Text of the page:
The first commercial fuel-cell ferry in the world, Water-Go-Round, will use hydrogen fuel-cells provided by Ontario, Canada-based Hydrogenics to generate power.
With a targeted launch date of 2019, the company behind the ferry, Golden Gate Zero Emission Marine (GGZEM) says the vessel will be “a demonstration to the commercial and regulatory community at large” and its performance will be monitored by Sandia National Laboratories, one of the US Government’s National Nuclear Security Administration research and administration labs. The project was awarded a $3 million grant by the California Air Resources Board (CARB) in June 2018.
According to passengership.info, the 21 m aluminium catamaran will have a capacity of 84 passengers and was designed by Incat Crowther; it will be built by San Francisco-based Bay Ship and Yacht. The vessel has a top speed of 22 knots and will be powered by 360 kW-worth of Hydrogenics fuel cells, alongside lithium-ion battery packs. It will carry a 264 kg tank array of 250-bar compressed hydrogen, allowing for up to two full days of operation. Propulsion will come from two 300 kW shaft motors, while 100 kWh batteries in the vessels hulls will boost power to achieve full speed.
Following its launch, Water-Go-Round will undergo a three-month study period in San Francisco Bay, during which time Sandia National Laboratories will gather and assess performance data. CARB will use this data to assess the suitability of the technology for wider marine use.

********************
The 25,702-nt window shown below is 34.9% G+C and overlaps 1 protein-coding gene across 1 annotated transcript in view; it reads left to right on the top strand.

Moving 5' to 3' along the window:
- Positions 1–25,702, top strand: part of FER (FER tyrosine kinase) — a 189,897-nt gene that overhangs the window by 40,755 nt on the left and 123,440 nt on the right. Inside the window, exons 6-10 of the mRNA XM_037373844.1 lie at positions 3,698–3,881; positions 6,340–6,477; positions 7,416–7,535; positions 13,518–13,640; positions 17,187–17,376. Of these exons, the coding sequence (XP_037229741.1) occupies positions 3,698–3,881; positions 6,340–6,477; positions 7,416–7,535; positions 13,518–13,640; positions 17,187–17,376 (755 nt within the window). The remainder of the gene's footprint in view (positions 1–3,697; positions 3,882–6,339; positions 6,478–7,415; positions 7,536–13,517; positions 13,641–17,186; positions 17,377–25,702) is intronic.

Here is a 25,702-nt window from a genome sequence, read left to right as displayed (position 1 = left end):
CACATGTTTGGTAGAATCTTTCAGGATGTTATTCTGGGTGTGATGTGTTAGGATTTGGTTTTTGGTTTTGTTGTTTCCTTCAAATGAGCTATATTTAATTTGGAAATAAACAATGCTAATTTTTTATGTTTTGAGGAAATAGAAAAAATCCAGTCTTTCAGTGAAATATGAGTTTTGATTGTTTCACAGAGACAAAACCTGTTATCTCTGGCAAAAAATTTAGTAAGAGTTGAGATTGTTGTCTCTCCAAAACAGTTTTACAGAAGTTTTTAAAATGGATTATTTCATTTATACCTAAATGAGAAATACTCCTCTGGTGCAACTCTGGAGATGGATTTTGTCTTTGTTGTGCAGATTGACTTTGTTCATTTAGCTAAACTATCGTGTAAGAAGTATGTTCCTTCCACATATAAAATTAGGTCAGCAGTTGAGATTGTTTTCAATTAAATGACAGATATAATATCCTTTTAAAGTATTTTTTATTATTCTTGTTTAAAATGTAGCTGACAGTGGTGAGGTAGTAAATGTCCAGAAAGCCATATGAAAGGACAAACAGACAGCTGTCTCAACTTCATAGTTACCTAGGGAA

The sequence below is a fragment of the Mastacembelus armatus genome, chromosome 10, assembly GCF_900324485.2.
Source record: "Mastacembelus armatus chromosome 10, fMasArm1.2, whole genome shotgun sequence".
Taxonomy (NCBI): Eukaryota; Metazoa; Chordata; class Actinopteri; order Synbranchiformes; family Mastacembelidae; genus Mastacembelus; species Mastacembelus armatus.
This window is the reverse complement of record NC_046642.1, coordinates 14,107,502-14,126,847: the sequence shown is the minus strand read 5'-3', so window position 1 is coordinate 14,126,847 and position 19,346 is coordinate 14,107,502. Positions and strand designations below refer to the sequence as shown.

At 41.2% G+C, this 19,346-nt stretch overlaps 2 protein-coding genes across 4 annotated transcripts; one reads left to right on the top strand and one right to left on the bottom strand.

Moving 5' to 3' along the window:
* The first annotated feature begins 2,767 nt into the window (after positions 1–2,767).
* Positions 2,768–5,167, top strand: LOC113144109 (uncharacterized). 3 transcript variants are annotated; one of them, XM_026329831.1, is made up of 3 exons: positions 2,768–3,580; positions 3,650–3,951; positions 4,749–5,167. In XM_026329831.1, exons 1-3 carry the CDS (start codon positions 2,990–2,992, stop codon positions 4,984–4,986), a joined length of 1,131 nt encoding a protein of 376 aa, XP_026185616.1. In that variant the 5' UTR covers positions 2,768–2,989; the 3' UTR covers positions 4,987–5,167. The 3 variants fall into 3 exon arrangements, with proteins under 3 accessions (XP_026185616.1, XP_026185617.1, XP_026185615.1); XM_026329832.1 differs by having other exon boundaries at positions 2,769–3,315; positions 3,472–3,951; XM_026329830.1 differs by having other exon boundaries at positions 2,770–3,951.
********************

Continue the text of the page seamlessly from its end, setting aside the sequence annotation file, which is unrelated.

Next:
A hydrogen-battery hybrid system was chosen over a purely electric system as it affords greater flexibility, with Water-Go-Round’s website describing hydrogen fuel cell technology as “the best zero emissions technology for commercial maritime operators to maintain operational flexibility, commercial viability and regulatory compliance”. Other benefits of fuel cells include their lack of moving parts, resulting in near-silent operation, and scalability, meaning that fuel cells can be “stacked” and combined into larger systems.
GGZEM was launched in 2017 and bills itself as a provider of clean and quiet marine power systems that “comply with all current and future environmental regulations, meet rising customer demand for sustainable systems, and reduce total cost of vessel ownership”